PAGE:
Since we were all working remotely, I feared that our employees would start to feel isolated and not working as part of a team but as individuals living in their own bubble. With the amount of investment, we put into our employees, it only made sense to get back the kind of results we needed and which come from keeping them connected to each other while also keeping them happy. There are many ways to improve and maintain team cohesion, and I decided to go out-of-the-box for this effort. To help fuse employees together, I went for fun:

a. I created a “bingo community” with games set every week at two different time zones to accommodate global locations. Real cash prizes were won and employee spouses and even children were invited to play.

b. We hosted “open bars”: Employees globally would host an open bar to show how to make their favorite cocktail. “Only 21 and over” were granted admittance.

c. We even held cooking schools. Similar to the open bar, employees would share how to make their favorite dishes. Italian and Asian cuisines were the most popular. My favorite was a meatball recipe.

III. Employee wellness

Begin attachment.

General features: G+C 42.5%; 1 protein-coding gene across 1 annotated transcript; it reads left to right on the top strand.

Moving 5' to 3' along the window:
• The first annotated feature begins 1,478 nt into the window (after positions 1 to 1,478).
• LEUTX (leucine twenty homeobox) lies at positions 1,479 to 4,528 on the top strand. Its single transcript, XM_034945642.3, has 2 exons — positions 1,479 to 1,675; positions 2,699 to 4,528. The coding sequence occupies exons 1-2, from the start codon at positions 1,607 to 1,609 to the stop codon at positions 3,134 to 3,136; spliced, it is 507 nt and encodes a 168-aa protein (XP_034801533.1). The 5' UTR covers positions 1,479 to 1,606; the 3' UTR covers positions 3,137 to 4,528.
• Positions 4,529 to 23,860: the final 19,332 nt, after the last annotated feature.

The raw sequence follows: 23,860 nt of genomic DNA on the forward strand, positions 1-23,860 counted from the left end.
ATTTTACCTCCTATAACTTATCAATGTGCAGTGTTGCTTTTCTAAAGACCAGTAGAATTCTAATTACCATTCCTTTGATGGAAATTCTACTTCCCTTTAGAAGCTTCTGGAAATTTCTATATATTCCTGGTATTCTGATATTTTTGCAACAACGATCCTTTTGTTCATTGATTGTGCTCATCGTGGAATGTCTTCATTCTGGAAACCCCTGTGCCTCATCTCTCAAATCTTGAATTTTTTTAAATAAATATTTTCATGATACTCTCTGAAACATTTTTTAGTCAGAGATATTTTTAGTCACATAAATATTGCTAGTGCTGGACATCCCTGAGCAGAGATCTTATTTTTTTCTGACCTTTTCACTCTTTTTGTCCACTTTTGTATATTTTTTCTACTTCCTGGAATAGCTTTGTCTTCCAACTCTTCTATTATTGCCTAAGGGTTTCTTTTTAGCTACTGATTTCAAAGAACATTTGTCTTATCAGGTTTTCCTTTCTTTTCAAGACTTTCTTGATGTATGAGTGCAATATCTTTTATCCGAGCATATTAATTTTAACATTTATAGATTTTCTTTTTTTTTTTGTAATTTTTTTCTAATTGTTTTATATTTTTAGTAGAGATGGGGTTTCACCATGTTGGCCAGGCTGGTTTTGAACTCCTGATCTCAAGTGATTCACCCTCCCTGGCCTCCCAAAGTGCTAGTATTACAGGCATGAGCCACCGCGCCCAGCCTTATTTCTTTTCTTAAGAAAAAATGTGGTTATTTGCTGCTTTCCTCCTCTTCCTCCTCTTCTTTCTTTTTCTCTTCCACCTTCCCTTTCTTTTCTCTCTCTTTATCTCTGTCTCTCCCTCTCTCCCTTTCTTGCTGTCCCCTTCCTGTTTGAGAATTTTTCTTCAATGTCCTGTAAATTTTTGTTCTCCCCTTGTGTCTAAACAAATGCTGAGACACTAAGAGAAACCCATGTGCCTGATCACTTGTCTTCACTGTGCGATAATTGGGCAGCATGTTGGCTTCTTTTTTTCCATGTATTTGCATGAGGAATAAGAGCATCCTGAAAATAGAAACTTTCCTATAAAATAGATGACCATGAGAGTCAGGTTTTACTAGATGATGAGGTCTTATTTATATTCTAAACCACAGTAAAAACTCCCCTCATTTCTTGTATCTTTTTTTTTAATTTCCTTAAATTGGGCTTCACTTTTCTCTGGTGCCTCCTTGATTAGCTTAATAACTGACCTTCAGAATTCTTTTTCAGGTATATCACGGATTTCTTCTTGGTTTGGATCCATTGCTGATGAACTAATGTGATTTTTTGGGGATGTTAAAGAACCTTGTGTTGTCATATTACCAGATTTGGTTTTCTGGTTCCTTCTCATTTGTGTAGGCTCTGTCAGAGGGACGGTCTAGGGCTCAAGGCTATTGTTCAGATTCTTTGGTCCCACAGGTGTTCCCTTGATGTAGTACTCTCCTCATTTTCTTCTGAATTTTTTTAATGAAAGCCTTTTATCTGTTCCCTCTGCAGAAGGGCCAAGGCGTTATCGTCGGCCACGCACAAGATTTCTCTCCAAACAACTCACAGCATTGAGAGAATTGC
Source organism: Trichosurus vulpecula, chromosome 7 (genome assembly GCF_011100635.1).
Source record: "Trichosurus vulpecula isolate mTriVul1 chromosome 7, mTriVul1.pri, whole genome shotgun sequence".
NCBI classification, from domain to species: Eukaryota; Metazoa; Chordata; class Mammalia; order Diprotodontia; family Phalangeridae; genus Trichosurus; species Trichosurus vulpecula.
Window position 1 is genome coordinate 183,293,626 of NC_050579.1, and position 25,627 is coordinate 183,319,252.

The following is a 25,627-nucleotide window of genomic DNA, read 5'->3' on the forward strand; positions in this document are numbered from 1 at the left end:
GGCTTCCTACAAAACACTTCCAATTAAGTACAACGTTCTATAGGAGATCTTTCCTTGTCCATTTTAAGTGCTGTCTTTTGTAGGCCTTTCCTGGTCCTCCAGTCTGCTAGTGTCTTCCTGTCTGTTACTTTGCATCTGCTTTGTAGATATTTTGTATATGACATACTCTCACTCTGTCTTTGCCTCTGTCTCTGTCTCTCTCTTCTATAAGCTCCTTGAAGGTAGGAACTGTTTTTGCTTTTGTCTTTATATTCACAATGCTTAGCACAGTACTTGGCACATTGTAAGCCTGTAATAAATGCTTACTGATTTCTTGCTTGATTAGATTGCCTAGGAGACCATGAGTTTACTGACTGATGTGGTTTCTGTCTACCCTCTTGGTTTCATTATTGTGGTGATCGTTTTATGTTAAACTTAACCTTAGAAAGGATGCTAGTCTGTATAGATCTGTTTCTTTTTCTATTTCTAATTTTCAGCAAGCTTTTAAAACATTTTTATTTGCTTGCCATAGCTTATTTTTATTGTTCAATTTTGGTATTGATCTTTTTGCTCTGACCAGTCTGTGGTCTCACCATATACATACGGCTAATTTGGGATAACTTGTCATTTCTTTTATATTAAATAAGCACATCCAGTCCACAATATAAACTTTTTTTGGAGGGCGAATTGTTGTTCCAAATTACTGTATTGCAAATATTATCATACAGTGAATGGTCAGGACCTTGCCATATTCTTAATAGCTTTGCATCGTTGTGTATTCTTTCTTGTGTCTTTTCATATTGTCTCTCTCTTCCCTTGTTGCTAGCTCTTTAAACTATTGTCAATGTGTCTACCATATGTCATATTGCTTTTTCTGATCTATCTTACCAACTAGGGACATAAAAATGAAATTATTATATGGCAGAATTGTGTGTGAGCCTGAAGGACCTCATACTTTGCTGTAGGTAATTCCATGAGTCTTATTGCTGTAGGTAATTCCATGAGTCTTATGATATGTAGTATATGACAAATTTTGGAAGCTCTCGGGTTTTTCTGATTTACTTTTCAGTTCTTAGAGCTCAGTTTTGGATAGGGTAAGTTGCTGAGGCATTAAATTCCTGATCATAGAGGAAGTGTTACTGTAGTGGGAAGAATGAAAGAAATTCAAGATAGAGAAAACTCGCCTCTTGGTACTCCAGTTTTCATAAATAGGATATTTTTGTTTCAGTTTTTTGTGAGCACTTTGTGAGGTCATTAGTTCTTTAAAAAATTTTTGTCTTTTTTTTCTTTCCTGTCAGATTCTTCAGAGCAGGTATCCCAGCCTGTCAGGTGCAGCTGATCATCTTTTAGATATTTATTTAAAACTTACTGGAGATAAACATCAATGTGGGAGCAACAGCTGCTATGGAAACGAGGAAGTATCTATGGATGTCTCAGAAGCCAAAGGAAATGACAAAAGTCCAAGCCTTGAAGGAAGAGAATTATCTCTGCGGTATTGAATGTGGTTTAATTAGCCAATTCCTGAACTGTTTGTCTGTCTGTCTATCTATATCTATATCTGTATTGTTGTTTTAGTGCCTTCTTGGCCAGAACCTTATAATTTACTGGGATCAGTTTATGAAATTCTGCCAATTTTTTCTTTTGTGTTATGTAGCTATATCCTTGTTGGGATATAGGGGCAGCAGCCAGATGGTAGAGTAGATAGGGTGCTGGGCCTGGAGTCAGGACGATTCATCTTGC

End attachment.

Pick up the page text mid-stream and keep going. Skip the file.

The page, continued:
Human impact should be at the center of any conversation regarding change. In my view, the companies that will emerge stronger out of this crisis situation are those that are people first. This is how I put it into practice during the pandemic.

a. To help show Numerix’s commitment to mental wellness support, I instituted a policy of permitting each employee to take one Mental Health Day every two weeks, with direct orders from me to not check work emails or voice mails.

b. I also instituted flexible hours to accommodate parents with young children or any other particularly challenging situation that was a direct result of the pandemic’s impact. Traditional work hours were thrown out the window. Employees were told to divide their working hours throughout the day as needed.

People. People. People.

Throughout my career, whenever I was in a leadership position, I always made it a point to forge ahead with building strong employee relationships—a company’s people are, after all, an intrinsic element of a company’s success and growth. During a crisis, even more so. That’s why I introduced the above-mentioned employee-focused initiatives. Nice gestures can make a difference, too. Here are three additional examples of simple but effective initiatives: